Agreement to provide network expertise for modified H-92 gives manufacturer third foot in competition

Sikorsky has selected Boeing’s Air Force Systems division as mission-system integrator for its HH-92 entry in the planned US Air Force Personnel Recovery Vehicle (PRV) competition. The agreement will be exclusive unless the USAF elects for a high-low mix of aircraft to meet the combat search-and rescue requirement.

The proposed HH-92, based on the MH-92/CH-148 maritime helicopter under development for the Canadian Forces, is expected to face competition for the 146-aircraft requirement from the Bell Boeing V-22 Osprey tiltrotor, Boeing MH-47 Chinook and Lockheed Martin/AgustaWestland/Bell US101.

The USAF plans to buy 141 PRVs, plus five test aircraft, in an initial Block 0 standard to replace its Sikorsky HH-60s from 2008, followed later by 141 kits to upgrade the aircraft to a more sophisticated Block 10 configuration. But the PRV has yet to be approved by the US Department of Defense, and the USAF may be forced by Congress to conduct an analysis of alternatives next year to see whether the requirement can be met by upgrading existing helicopters.

If the PRV requirement is approved, a final request for proposals is expected in July, leading to contract by February/March next year, with the selected type to achieve initial operational capability (IOC) in 2011.

Bell Boeing says the USAF’s CV-22 special-operations tiltrotor, set for IOC in 2009, is the baseline for the Block 0 version of its proposed PRV-22, and is “60% compliant with PRV Block 10”. More expensive than a helicopter, the PRV-22 could be delivered earlier, and fewer of the faster tiltrotors could be required to fulfil the mission, says Bob Carrese, executive director, V-22 business development.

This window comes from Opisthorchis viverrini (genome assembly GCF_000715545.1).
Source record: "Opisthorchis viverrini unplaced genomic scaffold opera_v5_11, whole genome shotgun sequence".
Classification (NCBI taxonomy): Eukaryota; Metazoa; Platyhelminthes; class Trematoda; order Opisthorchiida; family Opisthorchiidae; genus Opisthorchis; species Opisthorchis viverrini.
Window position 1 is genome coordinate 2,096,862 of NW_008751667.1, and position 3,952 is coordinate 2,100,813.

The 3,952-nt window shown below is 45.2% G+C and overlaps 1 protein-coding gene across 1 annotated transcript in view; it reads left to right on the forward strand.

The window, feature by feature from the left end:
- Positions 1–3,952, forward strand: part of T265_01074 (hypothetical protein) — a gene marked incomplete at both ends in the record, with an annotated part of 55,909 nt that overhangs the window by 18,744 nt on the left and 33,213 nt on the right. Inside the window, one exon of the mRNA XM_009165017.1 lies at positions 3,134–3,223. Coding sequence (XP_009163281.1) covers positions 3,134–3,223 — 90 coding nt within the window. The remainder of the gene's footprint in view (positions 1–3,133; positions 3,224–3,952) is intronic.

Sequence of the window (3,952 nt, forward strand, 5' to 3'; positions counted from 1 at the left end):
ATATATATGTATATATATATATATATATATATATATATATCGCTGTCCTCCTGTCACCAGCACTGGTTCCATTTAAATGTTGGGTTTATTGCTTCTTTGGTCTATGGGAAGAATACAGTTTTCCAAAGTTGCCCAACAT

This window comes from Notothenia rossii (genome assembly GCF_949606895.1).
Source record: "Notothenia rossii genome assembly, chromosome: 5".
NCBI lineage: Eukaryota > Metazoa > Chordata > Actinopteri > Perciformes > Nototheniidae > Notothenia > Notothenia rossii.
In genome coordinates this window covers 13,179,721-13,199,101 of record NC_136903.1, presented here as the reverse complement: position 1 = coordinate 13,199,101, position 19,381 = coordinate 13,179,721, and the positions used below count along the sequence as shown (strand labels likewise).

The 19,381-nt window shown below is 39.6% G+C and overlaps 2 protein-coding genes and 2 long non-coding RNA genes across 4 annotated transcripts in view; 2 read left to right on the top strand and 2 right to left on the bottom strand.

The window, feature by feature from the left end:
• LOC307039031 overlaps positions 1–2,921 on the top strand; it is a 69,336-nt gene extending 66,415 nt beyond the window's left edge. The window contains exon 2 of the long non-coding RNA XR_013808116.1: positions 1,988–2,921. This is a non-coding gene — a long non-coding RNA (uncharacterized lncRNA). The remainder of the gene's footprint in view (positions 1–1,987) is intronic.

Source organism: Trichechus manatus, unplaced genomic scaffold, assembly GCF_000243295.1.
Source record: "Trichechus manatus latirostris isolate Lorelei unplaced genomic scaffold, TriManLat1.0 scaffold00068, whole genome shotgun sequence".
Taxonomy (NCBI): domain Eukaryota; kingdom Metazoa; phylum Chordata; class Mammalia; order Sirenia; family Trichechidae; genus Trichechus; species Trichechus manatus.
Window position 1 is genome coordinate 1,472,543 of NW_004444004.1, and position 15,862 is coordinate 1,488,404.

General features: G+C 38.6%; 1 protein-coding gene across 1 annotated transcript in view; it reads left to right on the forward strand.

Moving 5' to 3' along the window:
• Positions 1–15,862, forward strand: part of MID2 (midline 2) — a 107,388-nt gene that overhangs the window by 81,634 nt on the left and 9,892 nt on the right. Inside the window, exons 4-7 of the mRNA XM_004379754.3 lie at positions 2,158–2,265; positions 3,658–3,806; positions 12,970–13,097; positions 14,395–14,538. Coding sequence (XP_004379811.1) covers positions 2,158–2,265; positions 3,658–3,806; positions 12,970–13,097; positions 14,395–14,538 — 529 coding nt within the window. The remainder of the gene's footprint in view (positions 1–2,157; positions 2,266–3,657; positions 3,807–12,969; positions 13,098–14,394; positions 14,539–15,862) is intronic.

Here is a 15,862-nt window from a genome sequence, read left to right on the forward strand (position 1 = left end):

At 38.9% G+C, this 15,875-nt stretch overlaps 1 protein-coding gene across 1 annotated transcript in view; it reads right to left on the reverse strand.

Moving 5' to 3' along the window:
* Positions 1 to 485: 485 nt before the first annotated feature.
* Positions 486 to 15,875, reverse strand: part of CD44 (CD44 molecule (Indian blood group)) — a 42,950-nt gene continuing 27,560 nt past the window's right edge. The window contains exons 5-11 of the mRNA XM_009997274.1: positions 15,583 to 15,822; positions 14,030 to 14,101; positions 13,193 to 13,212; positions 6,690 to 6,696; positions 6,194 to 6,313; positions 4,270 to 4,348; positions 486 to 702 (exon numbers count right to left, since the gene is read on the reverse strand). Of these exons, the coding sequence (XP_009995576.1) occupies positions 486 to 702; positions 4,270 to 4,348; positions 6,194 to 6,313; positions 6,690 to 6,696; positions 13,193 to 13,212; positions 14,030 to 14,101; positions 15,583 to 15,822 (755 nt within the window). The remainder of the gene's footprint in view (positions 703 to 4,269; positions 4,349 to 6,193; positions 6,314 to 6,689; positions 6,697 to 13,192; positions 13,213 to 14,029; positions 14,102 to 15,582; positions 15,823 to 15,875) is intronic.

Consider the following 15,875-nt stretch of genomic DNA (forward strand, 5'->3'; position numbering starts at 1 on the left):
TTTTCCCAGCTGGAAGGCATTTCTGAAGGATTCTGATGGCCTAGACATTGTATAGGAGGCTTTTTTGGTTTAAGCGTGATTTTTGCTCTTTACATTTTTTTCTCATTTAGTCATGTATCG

The need to network PRVs with other systems to provide real-time threat updates is behind Sikorsky’s decision to team with Boeing’s Airborne ISR unit, which is developing the Block 40/45 upgrade of the E-3 Airborne Warning and Control System. “We do platform systems integration; Boeing brings network systems integration,” says Paul Martin, Sikorsky senior vice-president.

  •  Lockheed has awarded General Electric a $50 million contract to provide CT7-8E engines for the VXX presidential helicopter programme. The uprated engines will power three US101 demonstrators – modified EH101s. The 23-aircraft VXX fleet is to achieve IOC in 2009, and the development programme will support Lockheed’s PRV bid, says Steve Ramsey, executive vice-president for helicopter systems.

Source: Flight International